In accordance with another embodiment of the invention, a silicon on insulator device is formed by providing a SOI substrate comprised of a silicon carbide layer having formed thereon a dielectric layer, and having a layer of a semiconductor material formed on the dielectric layer. A FinFET body is patterned from the semiconductor material, a gate insulator is formed around at least the channel region of the FinFET body, and a gate is then formed around the channel region, the gate being separated from the channel region by the gate insulator.

In accordance with another embodiment of the invention, a silicon on insulator device is formed by providing an SOI substrate comprised of a silicon carbide layer having formed thereon a dielectric layer and having a layer of a semiconductor material formed on the dielectric layer. Shallow trench isolations are formed to extend through the semiconductor material to the dielectric layer to define an active region of the substrate, and then a MOSFET is formed in the active region.

DESCRIPTION OF THE DRAWINGS

Embodiments of the invention are described in conjunction with the following drawings, in which:

FIG. 1 shows the structure of a conventional SOI FinFET;

FIG. 2 shows a cross-section of the channel region of the FinFET of FIG. 1;

FIGS. 3 a, 3 b and 3 c show the formation of a buried oxide (BOX) SOI substrate;

FIGS. 4 a, 4 b, 4 c and 4 d show the formation of a SOI substrate by a bonding method;

FIG. 5 shows a cross-section of the channel region of a strained silicon FinFET;

FIGS. 6 a, 6 b, 6 c, 6 d, 6 e, 6 f, 6 g, 6 h, 6 i and 6 j show structures formed during fabrication of an SOI device in accordance with a preferred embodiment of the invention;

FIG. 7 shows a SOI MOSFET structure in accordance with an alternative embodiment;

FIG. 8 shows a process flow for fabricating an SOI substrate;

FIG. 9 shows a process flow for fabricating a first type of SOI device; and

FIG. 10 shows a process flow for fabricating a second type of SOI device.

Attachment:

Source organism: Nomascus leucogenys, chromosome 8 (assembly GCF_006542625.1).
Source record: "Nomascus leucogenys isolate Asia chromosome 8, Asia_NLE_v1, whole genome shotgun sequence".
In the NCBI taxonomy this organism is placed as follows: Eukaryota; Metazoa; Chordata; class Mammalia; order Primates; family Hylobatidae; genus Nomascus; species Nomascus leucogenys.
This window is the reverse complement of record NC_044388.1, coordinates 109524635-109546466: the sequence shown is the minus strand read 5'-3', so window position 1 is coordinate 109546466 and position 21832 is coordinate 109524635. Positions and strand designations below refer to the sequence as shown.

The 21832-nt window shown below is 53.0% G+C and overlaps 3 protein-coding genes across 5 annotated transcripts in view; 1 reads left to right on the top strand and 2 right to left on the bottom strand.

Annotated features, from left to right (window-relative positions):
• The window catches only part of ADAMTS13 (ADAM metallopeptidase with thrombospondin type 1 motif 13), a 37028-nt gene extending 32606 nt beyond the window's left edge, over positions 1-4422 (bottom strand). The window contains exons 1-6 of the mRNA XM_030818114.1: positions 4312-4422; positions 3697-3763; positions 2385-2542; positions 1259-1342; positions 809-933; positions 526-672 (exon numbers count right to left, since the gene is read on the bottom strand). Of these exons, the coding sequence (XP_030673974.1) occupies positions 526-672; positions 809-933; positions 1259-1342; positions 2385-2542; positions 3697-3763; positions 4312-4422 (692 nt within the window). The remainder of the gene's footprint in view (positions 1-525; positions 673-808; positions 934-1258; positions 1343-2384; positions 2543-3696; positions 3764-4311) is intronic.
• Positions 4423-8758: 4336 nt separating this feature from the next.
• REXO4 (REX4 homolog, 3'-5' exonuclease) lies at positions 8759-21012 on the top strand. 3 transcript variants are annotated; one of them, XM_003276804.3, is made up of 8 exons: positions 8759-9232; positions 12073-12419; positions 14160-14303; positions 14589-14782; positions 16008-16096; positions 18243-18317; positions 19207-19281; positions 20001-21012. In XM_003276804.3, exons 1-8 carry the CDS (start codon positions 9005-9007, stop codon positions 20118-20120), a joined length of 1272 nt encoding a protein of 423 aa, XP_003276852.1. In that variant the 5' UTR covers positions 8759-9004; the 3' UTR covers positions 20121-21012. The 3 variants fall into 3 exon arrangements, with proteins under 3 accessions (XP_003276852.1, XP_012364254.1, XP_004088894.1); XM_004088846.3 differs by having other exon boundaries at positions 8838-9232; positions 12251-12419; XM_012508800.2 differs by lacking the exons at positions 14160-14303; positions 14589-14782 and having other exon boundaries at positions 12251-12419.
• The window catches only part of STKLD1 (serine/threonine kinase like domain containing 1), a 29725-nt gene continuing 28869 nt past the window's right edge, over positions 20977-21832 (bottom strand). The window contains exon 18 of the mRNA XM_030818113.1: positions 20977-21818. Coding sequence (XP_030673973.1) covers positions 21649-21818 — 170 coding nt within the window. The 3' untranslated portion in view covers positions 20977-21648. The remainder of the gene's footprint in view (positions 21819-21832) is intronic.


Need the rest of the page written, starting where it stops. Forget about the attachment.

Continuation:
DETAILED DESCRIPTION OF PREFERRED EMBODIMENTS

FIGS. 6 a6 j show structures formed during fabrication of an SOI MOSFET using a SOI substrate in accordance with a preferred embodiment of the invention. FIG. 6 a shows a substrate comprising a semiconductor layer 60 and a dielectric layer 62. The semiconductor layer 60 is typically a silicon wafer. The dielectric layer 62 is typically an oxide of the semiconductor material and may be formed by thermal oxidation or may be deposited on the semiconductor layer 60. The dielectric layer preferably has a thickness in the range of about 100–200 angstroms.

FIG. 6 b shows the structure of FIG. 6 a after formation of a silicon carbide layer 64 on the oxide layer 62. The silicon carbide layer 64 typically has a thickness in the range of 500–2000 angstroms. The silicon carbide material may be formed by plasma vapor deposition (PVD) using a gas mixture comprising a silicon source, a carbon source, and an inert gas. The silicon source and the carbon source may be provided together by one or more organosilane compounds having the general formula SixCyHz, where x has a range from 1 to 2, y has a range from 1 to 6, and z has a range from 4 to 18. For example, methylsilane (SiCH6), dimethylsilane (SiC2H8), trimethylsilane (SiC3H10), tetramethylsilane (SiC4H12), and diethylsilane (SiC4H12), among others may be used as the organosilane compound. Alternatively, silane (SiH4) or disilane (Si2H6) may be used as the silicon source and methane (CH4) may be used as the carbon source. Helium (He), argon (Ar), nitrogen (N2), or combinations thereof, among others, may be used as the inert gas. In general, the silicon carbide material is deposited using a wafer temperature of about 150 degrees C. to about 450 degrees C., a chamber pressure of about 1 torr to about 15 torr, a silicon source/carbon source flow rate of about 10 sccm to about 2000 sccm, an inert gas flow rate of less than about 1000 sccm, a plate spacing of about 300 mils to about 600 mils, and one or more RF powers of about 1 watt/cm2 to about 500 watts/cm2. These processing parameters provide a deposition rate of approximately 100–3000 angstroms/minute.